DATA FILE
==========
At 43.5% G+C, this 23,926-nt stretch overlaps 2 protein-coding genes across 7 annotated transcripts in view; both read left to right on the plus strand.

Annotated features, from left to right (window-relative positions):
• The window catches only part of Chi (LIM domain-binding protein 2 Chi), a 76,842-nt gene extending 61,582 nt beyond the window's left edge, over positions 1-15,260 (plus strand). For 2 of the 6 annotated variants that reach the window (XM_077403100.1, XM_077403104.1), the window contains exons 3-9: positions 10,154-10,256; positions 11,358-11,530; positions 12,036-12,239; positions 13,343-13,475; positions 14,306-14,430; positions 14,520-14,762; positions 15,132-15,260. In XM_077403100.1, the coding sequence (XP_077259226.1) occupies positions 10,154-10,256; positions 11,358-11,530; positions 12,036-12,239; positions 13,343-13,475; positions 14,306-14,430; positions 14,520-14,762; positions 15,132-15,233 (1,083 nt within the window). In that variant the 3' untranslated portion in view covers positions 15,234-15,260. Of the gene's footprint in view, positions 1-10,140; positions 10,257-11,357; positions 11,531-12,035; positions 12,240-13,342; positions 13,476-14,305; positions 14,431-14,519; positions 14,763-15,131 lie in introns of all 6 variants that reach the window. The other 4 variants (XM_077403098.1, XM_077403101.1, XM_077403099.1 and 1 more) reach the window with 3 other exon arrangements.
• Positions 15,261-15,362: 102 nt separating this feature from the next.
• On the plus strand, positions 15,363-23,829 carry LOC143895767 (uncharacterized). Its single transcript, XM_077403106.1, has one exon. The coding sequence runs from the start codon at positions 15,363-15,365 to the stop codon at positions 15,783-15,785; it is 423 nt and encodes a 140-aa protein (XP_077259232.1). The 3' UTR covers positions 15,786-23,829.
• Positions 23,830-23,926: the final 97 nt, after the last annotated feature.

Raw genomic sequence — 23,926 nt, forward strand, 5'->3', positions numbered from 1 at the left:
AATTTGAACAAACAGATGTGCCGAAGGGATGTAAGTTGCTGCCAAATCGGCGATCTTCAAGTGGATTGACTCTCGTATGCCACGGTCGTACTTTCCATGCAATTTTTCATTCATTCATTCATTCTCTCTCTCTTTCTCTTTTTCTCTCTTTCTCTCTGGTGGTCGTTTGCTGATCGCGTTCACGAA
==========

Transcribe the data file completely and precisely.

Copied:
At 43.5% G+C, this 23,926-nt stretch overlaps 2 protein-coding genes across 7 annotated transcripts in view; both read left to right on the plus strand.

Annotated features, from left to right (window-relative positions):
• The window catches only part of Chi (LIM domain-binding protein 2 Chi), a 76,842-nt gene extending 61,582 nt beyond the window's left edge, over positions 1-15,260 (plus strand). For 2 of the 6 annotated variants that reach the window (XM_077403100.1, XM_077403104.1), the window contains exons 3-9: positions 10,154-10,256; positions 11,358-11,530; positions 12,036-12,239; positions 13,343-13,475; positions 14,306-14,430; positions 14,520-14,762; positions 15,132-15,260. In XM_077403100.1, the coding sequence (XP_077259226.1) occupies positions 10,154-10,256; positions 11,358-11,530; positions 12,036-12,239; positions 13,343-13,475; positions 14,306-14,430; positions 14,520-14,762; positions 15,132-15,233 (1,083 nt within the window). In that variant the 3' untranslated portion in view covers positions 15,234-15,260. Of the gene's footprint in view, positions 1-10,140; positions 10,257-11,357; positions 11,531-12,035; positions 12,240-13,342; positions 13,476-14,305; positions 14,431-14,519; positions 14,763-15,131 lie in introns of all 6 variants that reach the window. The other 4 variants (XM_077403098.1, XM_077403101.1, XM_077403099.1 and 1 more) reach the window with 3 other exon arrangements.
• Positions 15,261-15,362: 102 nt separating this feature from the next.
• On the plus strand, positions 15,363-23,829 carry LOC143895767 (uncharacterized). Its single transcript, XM_077403106.1, has one exon. The coding sequence runs from the start codon at positions 15,363-15,365 to the stop codon at positions 15,783-15,785; it is 423 nt and encodes a 140-aa protein (XP_077259232.1). The 3' UTR covers positions 15,786-23,829.
• Positions 23,830-23,926: the final 97 nt, after the last annotated feature.

Raw genomic sequence — 23,926 nt, forward strand, 5'->3', positions numbered from 1 at the left:
AATTTGAACAAACAGATGTGCCGAAGGGATGTAAGTTGCTGCCAAATCGGCGATCTTCAAGTGGATTGACTCTCGTATGCCACGGTCGTACTTTCCATGCAATTTTTCATTCATTCATTCATTCTCTCTCTCTTTCTCTTTTTCTCTCTTTCTCTCTGGTGGTCGTTTGCTGATCGCGTTCACGAA